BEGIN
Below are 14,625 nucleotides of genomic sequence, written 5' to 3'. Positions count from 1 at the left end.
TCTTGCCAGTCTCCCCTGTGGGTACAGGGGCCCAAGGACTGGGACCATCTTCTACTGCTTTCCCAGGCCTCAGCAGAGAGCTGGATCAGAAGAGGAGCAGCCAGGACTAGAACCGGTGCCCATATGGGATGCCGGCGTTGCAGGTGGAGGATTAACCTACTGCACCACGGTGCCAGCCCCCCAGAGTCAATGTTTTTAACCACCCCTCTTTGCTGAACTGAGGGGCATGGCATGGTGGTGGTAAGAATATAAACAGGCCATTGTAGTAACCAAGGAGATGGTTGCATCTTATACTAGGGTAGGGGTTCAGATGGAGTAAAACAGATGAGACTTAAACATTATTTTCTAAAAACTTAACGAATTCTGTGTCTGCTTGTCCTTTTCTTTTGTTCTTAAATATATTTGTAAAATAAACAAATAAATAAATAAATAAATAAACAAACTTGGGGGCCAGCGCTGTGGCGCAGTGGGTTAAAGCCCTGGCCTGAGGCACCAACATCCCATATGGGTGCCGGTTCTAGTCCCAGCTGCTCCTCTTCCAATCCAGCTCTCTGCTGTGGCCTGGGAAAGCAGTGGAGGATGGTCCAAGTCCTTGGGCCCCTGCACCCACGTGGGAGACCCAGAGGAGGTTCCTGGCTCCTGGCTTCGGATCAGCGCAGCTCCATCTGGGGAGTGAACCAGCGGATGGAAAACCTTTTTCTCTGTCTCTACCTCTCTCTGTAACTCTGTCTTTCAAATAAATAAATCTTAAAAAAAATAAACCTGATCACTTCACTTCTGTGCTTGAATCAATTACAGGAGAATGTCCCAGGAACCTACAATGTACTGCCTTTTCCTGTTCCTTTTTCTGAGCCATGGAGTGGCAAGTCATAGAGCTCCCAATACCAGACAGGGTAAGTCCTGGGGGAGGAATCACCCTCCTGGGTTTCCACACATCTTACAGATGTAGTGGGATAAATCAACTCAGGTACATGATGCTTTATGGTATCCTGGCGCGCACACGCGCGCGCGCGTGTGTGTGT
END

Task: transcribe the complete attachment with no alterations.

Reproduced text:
Below are 14,625 nucleotides of genomic sequence, written 5' to 3'. Positions count from 1 at the left end.
TCTTGCCAGTCTCCCCTGTGGGTACAGGGGCCCAAGGACTGGGACCATCTTCTACTGCTTTCCCAGGCCTCAGCAGAGAGCTGGATCAGAAGAGGAGCAGCCAGGACTAGAACCGGTGCCCATATGGGATGCCGGCGTTGCAGGTGGAGGATTAACCTACTGCACCACGGTGCCAGCCCCCCAGAGTCAATGTTTTTAACCACCCCTCTTTGCTGAACTGAGGGGCATGGCATGGTGGTGGTAAGAATATAAACAGGCCATTGTAGTAACCAAGGAGATGGTTGCATCTTATACTAGGGTAGGGGTTCAGATGGAGTAAAACAGATGAGACTTAAACATTATTTTCTAAAAACTTAACGAATTCTGTGTCTGCTTGTCCTTTTCTTTTGTTCTTAAATATATTTGTAAAATAAACAAATAAATAAATAAATAAATAAACAAACTTGGGGGCCAGCGCTGTGGCGCAGTGGGTTAAAGCCCTGGCCTGAGGCACCAACATCCCATATGGGTGCCGGTTCTAGTCCCAGCTGCTCCTCTTCCAATCCAGCTCTCTGCTGTGGCCTGGGAAAGCAGTGGAGGATGGTCCAAGTCCTTGGGCCCCTGCACCCACGTGGGAGACCCAGAGGAGGTTCCTGGCTCCTGGCTTCGGATCAGCGCAGCTCCATCTGGGGAGTGAACCAGCGGATGGAAAACCTTTTTCTCTGTCTCTACCTCTCTCTGTAACTCTGTCTTTCAAATAAATAAATCTTAAAAAAAATAAACCTGATCACTTCACTTCTGTGCTTGAATCAATTACAGGAGAATGTCCCAGGAACCTACAATGTACTGCCTTTTCCTGTTCCTTTTTCTGAGCCATGGAGTGGCAAGTCATAGAGCTCCCAATACCAGACAGGGTAAGTCCTGGGGGAGGAATCACCCTCCTGGGTTTCCACACATCTTACAGATGTAGTGGGATAAATCAACTCAGGTACATGATGCTTTATGGTATCCTGGCGCGCACACGCGCGCGCGCGTGTGTGTGT